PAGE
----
Cyberattack on Change Healthcare paralyzes pharmacies across the US

Change Healthcare, one of the largest healthcare technology companies in the United States, became the target of a cyberattack, leading to widespread disruption across pharmacies nationwide. The attack, which was made public on Wednesday, has severely impacted the company's ability to process orders and patient payments, with pharmacies struggling to fill prescriptions.

The cyberattack has thrown a wrench into the healthcare system's operations, leaving many pharmacies unable to verify patient insurance coverage or determine copayment amounts. This inability to process prescriptions has caused considerable distress among pharmacists and patients alike.

Jonathan Marquess, vice president of the Academy of Independent Pharmacy in Georgia, expressed the toll the situation has taken on healthcare providers. "Sweat is beading up on my forehead," Marquess said, highlighting the stress and frustration faced by the pharmacy community. Marquess, who has been in continuous communication with the academy's 400 members, described the ordeal as "an incredibly stressful couple of days."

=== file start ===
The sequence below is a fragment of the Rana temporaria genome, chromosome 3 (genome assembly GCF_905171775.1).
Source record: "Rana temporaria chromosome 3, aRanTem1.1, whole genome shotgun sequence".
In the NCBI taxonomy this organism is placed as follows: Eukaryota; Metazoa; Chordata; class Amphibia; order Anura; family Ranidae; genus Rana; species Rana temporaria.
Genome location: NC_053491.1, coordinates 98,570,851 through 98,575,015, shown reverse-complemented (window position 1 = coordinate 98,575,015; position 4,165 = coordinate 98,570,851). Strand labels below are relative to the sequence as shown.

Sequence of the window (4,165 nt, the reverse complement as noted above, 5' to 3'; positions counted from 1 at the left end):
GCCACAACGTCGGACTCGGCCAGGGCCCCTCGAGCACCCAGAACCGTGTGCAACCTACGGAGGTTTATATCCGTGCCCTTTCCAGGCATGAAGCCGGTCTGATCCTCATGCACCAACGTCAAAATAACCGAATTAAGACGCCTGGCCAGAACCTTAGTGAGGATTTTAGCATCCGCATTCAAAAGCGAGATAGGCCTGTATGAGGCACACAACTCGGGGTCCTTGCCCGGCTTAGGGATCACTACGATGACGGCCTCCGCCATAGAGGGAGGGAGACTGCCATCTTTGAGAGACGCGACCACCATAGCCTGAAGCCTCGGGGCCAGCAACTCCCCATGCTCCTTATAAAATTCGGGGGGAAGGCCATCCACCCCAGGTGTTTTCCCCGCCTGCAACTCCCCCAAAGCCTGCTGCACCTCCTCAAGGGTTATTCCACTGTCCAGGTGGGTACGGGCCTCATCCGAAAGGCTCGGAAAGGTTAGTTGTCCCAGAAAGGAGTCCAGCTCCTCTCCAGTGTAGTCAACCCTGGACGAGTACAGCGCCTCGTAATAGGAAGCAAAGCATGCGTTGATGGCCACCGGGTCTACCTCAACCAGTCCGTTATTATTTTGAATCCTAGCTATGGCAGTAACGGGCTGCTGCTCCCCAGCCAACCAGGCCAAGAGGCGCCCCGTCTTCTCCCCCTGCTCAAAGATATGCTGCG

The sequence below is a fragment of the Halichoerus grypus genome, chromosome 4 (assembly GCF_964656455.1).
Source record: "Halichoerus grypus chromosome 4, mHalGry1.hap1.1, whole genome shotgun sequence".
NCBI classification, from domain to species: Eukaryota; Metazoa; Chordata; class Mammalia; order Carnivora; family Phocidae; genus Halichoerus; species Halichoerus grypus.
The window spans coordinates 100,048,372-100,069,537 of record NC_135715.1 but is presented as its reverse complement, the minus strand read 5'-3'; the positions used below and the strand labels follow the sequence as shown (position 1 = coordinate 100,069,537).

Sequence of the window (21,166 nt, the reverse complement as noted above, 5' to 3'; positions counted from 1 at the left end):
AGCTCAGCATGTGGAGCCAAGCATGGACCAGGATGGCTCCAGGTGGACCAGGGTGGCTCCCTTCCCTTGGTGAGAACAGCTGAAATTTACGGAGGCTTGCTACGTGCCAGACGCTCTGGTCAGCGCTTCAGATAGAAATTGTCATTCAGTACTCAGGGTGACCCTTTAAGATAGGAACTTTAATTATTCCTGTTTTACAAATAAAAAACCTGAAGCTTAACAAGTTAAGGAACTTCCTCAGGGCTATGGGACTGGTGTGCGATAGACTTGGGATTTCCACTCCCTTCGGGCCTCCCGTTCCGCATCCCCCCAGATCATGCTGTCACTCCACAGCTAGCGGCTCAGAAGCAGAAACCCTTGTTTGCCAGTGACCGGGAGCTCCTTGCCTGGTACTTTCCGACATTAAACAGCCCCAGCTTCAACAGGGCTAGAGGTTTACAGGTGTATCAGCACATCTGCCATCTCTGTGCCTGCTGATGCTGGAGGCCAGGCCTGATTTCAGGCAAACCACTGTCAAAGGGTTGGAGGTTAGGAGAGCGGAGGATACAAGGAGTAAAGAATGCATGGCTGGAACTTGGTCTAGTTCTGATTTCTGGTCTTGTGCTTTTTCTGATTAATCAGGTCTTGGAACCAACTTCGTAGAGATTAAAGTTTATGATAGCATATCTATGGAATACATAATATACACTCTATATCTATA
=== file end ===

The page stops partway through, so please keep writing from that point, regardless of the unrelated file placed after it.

The cyberattack's impact extends beyond administrative hurdles, affecting patients' access to essential medications. Pharmacists are unable to confirm whether patients have insurance coverage or what their copayment might be, delaying the distribution of potentially life-saving drugs. "You're not able to guarantee benefits, you can't see what their current co-pay is, you're not even able to see if they're covered by insurance," Marquess explained.

Change Healthcare acknowledged the cybersecurity issue early Wednesday morning, noting that it had immediately disconnected its systems to mitigate further damage. The company is actively working to resolve the issue and hopes to restore full functionality by Friday.

Pharmacists like Marquess are left facing difficult decisions about how to provide necessary medications to patients in the absence of critical information. "It makes a tough decision for a pharmacist to make," Marquess said.